Wellington Scoop
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Split personalities

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Wellington voters demonstrated split personalities on Saturday, by voting for Labour MPs at the same time as they voted for the National Party.

As Gordon Campbell writes this morning:

Even where Labour stalwarts won their electorates quite handily … they proved incapable of successfully conveying a “two ticks for Labour” message and time and again, Labour finished well behind National on the party vote. Thus, even where Labour “won,” it consistently lost.

Annette King held her Rongotai seat with more than twice as many votes as Chris Finlayson. But the party vote in her electorate favoured National, though by less than a thousand.

In Wellington Central, Grant Robertson held his seat with a majority of more than 6000 votes, but National was way ahead on the party vote with 12,006. Labour (with 7351), wasn’t even in second position – 8227 voters gave their party vote to the Greens.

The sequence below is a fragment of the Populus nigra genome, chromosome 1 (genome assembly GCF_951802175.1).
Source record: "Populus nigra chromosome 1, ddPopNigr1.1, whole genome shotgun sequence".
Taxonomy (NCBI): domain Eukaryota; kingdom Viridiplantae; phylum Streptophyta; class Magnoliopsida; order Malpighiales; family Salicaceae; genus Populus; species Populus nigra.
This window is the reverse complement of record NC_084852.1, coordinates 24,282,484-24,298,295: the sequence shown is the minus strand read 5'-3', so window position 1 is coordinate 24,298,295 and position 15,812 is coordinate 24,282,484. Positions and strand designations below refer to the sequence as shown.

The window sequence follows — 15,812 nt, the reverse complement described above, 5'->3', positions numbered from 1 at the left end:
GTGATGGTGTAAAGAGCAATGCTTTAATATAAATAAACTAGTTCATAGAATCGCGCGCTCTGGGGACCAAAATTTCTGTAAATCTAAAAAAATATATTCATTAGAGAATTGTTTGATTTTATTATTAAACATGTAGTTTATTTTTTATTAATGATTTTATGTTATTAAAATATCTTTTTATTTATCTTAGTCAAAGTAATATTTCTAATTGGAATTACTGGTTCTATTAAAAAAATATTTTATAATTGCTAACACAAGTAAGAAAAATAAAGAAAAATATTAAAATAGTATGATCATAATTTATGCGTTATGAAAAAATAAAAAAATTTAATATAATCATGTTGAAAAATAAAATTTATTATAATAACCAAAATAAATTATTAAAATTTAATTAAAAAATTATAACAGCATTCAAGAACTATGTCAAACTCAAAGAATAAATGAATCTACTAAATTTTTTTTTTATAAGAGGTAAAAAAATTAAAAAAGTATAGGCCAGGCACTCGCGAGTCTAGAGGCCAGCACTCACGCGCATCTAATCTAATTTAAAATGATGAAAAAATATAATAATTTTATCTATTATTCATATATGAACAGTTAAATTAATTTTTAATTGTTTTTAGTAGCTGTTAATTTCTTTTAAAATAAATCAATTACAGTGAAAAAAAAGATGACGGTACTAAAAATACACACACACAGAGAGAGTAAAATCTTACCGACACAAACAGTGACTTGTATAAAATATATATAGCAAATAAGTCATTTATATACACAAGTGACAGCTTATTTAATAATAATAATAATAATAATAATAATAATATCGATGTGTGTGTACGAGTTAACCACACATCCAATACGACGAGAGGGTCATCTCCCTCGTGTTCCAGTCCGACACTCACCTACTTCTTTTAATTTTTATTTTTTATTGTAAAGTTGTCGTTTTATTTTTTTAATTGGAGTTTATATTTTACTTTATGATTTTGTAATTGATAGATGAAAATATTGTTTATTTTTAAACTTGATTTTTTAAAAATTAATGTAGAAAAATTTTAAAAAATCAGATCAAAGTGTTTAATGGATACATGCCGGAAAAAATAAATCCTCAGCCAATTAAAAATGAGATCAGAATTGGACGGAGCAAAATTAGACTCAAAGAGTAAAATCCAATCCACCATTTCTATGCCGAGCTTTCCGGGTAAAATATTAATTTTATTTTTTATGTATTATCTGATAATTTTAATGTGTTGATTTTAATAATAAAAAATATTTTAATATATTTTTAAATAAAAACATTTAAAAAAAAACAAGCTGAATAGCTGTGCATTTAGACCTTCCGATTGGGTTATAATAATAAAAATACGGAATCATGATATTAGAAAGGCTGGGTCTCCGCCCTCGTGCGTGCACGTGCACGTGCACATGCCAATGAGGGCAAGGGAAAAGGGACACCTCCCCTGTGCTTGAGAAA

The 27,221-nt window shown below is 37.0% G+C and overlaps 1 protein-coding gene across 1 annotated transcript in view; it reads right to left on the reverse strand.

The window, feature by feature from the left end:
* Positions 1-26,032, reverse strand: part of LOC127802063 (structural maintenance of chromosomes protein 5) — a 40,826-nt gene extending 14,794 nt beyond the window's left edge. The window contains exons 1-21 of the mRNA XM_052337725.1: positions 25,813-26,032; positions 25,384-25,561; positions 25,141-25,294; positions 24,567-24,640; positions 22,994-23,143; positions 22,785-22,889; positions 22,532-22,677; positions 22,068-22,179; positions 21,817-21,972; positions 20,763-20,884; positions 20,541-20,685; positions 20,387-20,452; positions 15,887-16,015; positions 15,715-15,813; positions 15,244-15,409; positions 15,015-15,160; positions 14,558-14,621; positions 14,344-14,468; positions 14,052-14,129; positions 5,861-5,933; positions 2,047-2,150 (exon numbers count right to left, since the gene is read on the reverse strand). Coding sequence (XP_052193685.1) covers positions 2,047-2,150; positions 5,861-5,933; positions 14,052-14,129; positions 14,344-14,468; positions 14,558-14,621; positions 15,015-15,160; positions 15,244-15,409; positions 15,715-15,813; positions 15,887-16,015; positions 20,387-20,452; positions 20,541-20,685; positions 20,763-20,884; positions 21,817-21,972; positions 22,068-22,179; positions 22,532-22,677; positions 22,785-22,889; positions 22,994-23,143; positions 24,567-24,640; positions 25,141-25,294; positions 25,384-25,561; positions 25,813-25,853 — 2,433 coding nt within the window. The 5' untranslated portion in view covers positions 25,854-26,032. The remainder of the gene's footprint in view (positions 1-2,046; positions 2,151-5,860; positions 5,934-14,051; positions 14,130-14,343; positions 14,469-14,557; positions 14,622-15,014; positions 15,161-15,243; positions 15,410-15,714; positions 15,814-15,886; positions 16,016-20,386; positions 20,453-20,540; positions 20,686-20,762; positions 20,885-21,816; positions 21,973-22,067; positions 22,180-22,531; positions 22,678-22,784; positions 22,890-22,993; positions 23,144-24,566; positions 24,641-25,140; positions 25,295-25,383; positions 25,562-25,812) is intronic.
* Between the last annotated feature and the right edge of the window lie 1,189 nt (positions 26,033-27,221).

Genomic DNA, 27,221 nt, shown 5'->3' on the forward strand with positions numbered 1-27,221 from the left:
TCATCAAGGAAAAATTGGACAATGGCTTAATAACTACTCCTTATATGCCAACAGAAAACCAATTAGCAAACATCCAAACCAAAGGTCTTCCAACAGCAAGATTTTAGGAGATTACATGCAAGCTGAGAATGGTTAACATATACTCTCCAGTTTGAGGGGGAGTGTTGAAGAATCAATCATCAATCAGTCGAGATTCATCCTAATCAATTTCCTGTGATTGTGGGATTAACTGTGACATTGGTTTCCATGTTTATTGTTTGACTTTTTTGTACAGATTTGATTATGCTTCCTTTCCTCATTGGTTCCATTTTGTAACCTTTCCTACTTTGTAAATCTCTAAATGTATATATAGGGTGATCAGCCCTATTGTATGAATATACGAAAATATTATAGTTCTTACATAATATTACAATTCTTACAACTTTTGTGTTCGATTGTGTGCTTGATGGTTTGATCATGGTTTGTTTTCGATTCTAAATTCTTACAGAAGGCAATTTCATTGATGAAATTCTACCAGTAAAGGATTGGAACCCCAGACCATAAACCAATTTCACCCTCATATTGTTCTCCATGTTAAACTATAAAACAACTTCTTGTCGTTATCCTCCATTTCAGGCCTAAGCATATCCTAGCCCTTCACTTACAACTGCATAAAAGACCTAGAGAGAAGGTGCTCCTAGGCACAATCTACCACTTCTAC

Chris Hipkins defeated his National opponent in Rimutaka by more than 5000 votes, but National won the party vote by more than 3000.

It was the same in Mana. Kris Faafoi held the seat with more than 6000 votes ahead of Hekia Parata. But the party vote showed an opposite result: National 13,327, Labour 10,818.

It was a personal close call for Trevor Mallard in Hutt South – he held his seat by less than 400 votes. But it wasn’t a close call with the party vote – National was way ahead with 15,935 compared with Labour’s 9563.

The greatest disconnect was in Ohariu. Peter Dunne won the seat with 900 more votes than his National opponent. But what did Ohariu voters think of his United Future party? They don’t like it at all. Only 241 people supported it in the party vote, compared with National’s total of more than 16,000.

The size of National’s party votes have been noticed by New Zealand’s biggest lobby group, Federated Farmers. On Sunday they said the unprecedented increase in support has delivered a clear mandate for reform of the Resource Management Act which had been stalled for want of support from National’s partners in the last Parliament. In support of their message, they refer to two of the Wellington electorates:

Some of the electoral majorities are staggering … In urban areas, National won the Party vote in liberal Wellington Central and in blue collar electorates like Hutt South.

Which, say the farmers, leaves no room for ambiguity or conjecture. The result does, however, leave plenty of room for political analysts to explain the split personalities of so many of this year’s voters.

Wellington’s election results